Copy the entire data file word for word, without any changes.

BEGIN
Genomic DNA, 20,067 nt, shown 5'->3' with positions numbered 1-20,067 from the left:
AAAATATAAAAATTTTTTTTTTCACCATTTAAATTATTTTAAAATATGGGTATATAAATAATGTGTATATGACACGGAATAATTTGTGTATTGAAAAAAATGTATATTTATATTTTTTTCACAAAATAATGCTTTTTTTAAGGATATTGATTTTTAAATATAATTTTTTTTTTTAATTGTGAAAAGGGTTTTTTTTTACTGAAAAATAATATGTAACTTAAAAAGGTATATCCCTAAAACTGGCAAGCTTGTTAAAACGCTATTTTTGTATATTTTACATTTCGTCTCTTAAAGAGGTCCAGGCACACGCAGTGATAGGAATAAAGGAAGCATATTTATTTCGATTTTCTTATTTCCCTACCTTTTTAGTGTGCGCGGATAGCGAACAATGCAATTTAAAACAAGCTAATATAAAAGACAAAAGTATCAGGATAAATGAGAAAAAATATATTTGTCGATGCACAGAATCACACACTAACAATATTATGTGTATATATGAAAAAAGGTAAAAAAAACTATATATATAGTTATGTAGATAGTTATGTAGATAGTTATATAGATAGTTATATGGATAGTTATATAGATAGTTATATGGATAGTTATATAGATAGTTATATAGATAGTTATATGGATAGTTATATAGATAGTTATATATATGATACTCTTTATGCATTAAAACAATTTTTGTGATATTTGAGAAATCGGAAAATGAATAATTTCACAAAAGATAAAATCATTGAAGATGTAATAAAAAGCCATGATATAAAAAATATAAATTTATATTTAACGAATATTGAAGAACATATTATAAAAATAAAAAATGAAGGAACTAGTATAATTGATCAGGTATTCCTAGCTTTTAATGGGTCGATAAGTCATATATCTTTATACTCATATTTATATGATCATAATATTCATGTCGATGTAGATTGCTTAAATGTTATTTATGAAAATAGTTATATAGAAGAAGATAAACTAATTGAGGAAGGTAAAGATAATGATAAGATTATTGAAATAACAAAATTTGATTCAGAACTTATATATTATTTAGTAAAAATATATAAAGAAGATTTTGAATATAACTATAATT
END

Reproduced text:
Genomic DNA, 20,067 nt, shown 5'->3' with positions numbered 1-20,067 from the left:
AAAATATAAAAATTTTTTTTTTCACCATTTAAATTATTTTAAAATATGGGTATATAAATAATGTGTATATGACACGGAATAATTTGTGTATTGAAAAAAATGTATATTTATATTTTTTTCACAAAATAATGCTTTTTTTAAGGATATTGATTTTTAAATATAATTTTTTTTTTTAATTGTGAAAAGGGTTTTTTTTTACTGAAAAATAATATGTAACTTAAAAAGGTATATCCCTAAAACTGGCAAGCTTGTTAAAACGCTATTTTTGTATATTTTACATTTCGTCTCTTAAAGAGGTCCAGGCACACGCAGTGATAGGAATAAAGGAAGCATATTTATTTCGATTTTCTTATTTCCCTACCTTTTTAGTGTGCGCGGATAGCGAACAATGCAATTTAAAACAAGCTAATATAAAAGACAAAAGTATCAGGATAAATGAGAAAAAATATATTTGTCGATGCACAGAATCACACACTAACAATATTATGTGTATATATGAAAAAAGGTAAAAAAAACTATATATATAGTTATGTAGATAGTTATGTAGATAGTTATATAGATAGTTATATGGATAGTTATATAGATAGTTATATGGATAGTTATATAGATAGTTATATAGATAGTTATATGGATAGTTATATAGATAGTTATATATATGATACTCTTTATGCATTAAAACAATTTTTGTGATATTTGAGAAATCGGAAAATGAATAATTTCACAAAAGATAAAATCATTGAAGATGTAATAAAAAGCCATGATATAAAAAATATAAATTTATATTTAACGAATATTGAAGAACATATTATAAAAATAAAAAATGAAGGAACTAGTATAATTGATCAGGTATTCCTAGCTTTTAATGGGTCGATAAGTCATATATCTTTATACTCATATTTATATGATCATAATATTCATGTCGATGTAGATTGCTTAAATGTTATTTATGAAAATAGTTATATAGAAGAAGATAAACTAATTGAGGAAGGTAAAGATAATGATAAGATTATTGAAATAACAAAATTTGATTCAGAACTTATATATTATTTAGTAAAAATATATAAAGAAGATTTTGAATATAACTATAATT